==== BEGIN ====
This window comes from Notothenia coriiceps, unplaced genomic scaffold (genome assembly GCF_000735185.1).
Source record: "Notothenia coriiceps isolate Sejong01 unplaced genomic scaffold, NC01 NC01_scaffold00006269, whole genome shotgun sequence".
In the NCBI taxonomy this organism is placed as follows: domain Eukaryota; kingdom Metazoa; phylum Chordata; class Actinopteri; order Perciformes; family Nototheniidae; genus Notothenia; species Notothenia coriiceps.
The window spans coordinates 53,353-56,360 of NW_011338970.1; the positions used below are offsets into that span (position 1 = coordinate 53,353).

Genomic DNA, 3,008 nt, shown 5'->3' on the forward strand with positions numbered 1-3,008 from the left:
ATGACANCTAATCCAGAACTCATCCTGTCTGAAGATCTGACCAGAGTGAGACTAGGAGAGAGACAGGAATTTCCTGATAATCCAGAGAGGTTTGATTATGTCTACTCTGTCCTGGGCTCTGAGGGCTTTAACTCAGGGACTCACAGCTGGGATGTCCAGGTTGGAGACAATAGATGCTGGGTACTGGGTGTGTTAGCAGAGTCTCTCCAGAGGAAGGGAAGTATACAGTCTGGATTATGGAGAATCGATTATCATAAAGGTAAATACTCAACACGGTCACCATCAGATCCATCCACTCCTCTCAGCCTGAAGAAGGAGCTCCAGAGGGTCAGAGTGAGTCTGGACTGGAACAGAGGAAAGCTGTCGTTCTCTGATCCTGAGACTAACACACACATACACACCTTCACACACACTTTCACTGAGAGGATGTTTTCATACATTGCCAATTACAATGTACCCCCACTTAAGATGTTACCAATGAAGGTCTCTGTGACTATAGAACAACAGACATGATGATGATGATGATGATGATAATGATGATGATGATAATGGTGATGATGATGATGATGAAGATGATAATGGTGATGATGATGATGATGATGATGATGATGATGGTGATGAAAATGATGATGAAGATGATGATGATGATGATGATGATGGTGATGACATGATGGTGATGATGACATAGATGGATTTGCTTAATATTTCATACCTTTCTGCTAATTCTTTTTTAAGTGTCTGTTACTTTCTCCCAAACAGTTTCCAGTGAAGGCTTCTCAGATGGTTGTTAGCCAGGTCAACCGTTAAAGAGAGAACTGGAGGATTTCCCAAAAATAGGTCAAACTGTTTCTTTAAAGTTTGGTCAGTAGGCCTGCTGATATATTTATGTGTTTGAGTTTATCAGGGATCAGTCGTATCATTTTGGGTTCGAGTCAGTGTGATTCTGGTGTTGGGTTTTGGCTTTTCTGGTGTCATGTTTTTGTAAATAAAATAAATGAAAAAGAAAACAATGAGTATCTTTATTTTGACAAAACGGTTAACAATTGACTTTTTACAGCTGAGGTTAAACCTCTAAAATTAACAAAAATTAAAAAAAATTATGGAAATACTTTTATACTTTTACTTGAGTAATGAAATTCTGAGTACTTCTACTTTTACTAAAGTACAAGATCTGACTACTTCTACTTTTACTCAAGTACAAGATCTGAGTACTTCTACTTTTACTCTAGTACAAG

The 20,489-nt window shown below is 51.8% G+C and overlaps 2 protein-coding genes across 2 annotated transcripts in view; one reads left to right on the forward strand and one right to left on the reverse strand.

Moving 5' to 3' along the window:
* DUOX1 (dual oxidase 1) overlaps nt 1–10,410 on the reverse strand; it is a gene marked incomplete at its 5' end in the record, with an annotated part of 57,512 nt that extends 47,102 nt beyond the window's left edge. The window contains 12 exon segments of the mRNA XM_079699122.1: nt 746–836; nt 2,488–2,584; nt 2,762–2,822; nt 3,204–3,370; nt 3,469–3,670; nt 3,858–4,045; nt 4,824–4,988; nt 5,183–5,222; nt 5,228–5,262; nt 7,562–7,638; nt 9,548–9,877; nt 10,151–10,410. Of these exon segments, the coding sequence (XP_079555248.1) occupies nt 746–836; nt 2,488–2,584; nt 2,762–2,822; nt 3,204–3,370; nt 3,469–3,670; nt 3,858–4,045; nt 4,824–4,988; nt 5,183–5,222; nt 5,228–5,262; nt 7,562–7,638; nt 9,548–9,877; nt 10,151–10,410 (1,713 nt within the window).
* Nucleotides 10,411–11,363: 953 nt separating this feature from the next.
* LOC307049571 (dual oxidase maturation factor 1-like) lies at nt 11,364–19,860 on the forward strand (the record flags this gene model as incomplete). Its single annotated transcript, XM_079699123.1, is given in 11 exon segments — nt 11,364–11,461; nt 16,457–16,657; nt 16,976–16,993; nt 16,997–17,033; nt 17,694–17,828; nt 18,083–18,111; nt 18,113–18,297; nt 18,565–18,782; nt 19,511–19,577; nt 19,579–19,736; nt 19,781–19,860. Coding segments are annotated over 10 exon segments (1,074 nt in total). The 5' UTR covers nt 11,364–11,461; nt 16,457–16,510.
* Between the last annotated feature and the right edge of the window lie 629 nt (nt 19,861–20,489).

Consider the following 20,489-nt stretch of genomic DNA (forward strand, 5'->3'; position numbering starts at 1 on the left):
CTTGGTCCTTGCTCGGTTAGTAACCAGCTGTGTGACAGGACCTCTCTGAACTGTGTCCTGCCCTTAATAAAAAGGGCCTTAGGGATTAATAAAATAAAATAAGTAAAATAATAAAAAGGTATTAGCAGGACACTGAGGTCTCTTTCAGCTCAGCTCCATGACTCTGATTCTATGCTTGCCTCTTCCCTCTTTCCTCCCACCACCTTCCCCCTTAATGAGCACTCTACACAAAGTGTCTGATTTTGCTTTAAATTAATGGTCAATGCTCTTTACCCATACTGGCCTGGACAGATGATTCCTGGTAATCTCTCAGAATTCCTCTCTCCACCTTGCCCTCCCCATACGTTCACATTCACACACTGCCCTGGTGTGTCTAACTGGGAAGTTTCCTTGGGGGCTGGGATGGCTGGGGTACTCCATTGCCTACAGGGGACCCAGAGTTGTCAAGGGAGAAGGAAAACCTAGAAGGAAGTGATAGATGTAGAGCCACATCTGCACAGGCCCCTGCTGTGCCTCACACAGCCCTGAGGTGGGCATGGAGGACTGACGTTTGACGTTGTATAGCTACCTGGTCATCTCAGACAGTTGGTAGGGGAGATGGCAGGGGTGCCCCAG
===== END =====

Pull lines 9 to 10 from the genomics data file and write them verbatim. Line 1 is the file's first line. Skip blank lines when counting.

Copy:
* DUOX1 (dual oxidase 1) overlaps nt 1–10,410 on the reverse strand; it is a gene marked incomplete at its 5' end in the record, with an annotated part of 57,512 nt that extends 47,102 nt beyond the window's left edge. The window contains 12 exon segments of the mRNA XM_079699122.1: nt 746–836; nt 2,488–2,584; nt 2,762–2,822; nt 3,204–3,370; nt 3,469–3,670; nt 3,858–4,045; nt 4,824–4,988; nt 5,183–5,222; nt 5,228–5,262; nt 7,562–7,638; nt 9,548–9,877; nt 10,151–10,410. Of these exon segments, the coding sequence (XP_079555248.1) occupies nt 746–836; nt 2,488–2,584; nt 2,762–2,822; nt 3,204–3,370; nt 3,469–3,670; nt 3,858–4,045; nt 4,824–4,988; nt 5,183–5,222; nt 5,228–5,262; nt 7,562–7,638; nt 9,548–9,877; nt 10,151–10,410 (1,713 nt within the window).
* Nucleotides 10,411–11,363: 953 nt separating this feature from the next.